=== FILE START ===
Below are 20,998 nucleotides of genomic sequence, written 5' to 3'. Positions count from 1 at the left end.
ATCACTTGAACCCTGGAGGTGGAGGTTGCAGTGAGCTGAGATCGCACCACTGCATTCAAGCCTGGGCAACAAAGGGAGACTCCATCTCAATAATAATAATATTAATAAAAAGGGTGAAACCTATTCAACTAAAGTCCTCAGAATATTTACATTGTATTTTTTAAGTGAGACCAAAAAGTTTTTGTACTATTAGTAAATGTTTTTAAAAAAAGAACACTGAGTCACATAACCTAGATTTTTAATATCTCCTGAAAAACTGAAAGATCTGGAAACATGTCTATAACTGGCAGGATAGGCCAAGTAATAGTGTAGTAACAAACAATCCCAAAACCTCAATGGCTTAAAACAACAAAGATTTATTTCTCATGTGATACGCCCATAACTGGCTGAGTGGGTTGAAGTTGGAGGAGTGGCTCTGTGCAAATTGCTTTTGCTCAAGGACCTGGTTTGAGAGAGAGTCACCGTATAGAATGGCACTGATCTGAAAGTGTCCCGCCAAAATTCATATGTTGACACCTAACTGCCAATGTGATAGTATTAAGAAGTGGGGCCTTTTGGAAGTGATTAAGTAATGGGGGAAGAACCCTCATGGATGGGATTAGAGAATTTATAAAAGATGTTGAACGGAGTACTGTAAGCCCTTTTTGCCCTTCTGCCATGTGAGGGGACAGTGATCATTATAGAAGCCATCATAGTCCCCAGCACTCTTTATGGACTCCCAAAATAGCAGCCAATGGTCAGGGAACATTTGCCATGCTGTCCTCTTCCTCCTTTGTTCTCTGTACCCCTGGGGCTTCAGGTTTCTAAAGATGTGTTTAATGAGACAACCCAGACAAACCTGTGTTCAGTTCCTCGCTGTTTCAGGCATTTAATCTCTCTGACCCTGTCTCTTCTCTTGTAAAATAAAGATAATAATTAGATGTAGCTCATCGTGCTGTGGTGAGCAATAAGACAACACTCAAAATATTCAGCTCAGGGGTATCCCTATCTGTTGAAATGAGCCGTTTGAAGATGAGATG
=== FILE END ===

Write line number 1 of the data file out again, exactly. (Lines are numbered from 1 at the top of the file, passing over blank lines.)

Below are 20,998 nucleotides of genomic sequence, written 5' to 3'. Positions count from 1 at the left end.